Intended for healthcare professionals

Practice Practice Pointer

Safety-netting in the consultation

BMJ 2022; 378 doi: (Published 25 July 2022) Cite this as: BMJ 2022;378:e069094
  1. Peter J Edwards, GP academic clinical fellow ST41,
  2. Paul Silverston, visiting professor2,
  3. Jane Sprackman, patient advisor3,
  4. Damian Roland, children’s emergency medicine consultant and honorary professor of paediatric emergency medicine4 5
  1. 1Centre for Academic Primary Care, University of Bristol, Bristol BS8 2PS, UK
  2. 2Anglia Ruskin University, Cambridge, and University of Suffolk, Ipswich, UK
  3. 3Bristol, UK
  4. 4SAPPHIRE Group, Health Sciences, Leicester University, Leicester, UK
  5. 5Paediatric Emergency Medicine Leicester Academic (PEMLA) Group, Children’s Emergency Department, Leicester Royal Infirmary, Leicester, UK
  1. Correspondence to: P J Edwards peter.edwards{at}

What you need to know

  • Aggressively treating or investigating all patients with early undifferentiated illness is poor medical practice and can be harmful

  • Time is an important diagnostic tool but creates a period of uncertainty and risk for patients with serious underlying conditions

  • Safety-netting can help mitigate this risk, and the traffic light framework provides a structure for delivering safety-netting advice

Safety-netting has become a widely used term to describe an array of activities both within the consultation and on systems levels. Within the consultation, safety-netting is considered best practice, and often an expected clinical standard, particularly in primary and emergency care.12 The term was first coined by Roger Neighbour in 1987 as an in-consultation tool for managing clinical uncertainty.3 Safety-netting advice has since been defined as: “Information shared with a patient or their carer, designed to help them identify the need to seek further medical help if their condition fails to improve, changes, or if they have concerns about their health.”45 This article outlines the principles and evidence base (box 1) of safety-netting and offers an approach to giving effective safety-netting advice.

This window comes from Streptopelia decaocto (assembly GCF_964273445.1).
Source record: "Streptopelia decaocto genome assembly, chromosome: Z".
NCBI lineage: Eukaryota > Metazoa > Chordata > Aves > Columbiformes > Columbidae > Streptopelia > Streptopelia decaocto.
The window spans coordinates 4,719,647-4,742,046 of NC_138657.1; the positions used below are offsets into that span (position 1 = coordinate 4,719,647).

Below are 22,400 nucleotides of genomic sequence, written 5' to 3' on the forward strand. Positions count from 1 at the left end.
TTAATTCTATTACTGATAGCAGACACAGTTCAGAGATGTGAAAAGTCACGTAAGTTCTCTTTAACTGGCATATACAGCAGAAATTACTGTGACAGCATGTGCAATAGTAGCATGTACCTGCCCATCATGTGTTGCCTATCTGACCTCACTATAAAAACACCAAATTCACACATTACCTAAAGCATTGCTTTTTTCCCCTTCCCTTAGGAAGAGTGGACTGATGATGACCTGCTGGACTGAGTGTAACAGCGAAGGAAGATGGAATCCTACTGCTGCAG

Box 1

Is there an evidence base for safety-netting?

A literature review in 2019 reported the most common type of safety-netting article was an expert opinion (n=25), followed by qualitative studies (n=12), with no completed randomised controlled trial (RCT).6 An updated realist review in 2022, which produced 15 recommendations to enhance the communication of safety-netting advice, included reference to two randomised trials, but neither had a primary intervention of safety-netting or referred to this term.7

However, there have been multiple RCTs of treating common infections with arms comparing patient information leaflets (which commonly contain safety-netting advice) against no leaflets. In a systematic review of such studies, six of the seven RCT leaflets included safety-netting advice (one was unclear), which demonstrated an overall trend towards …

View Full Text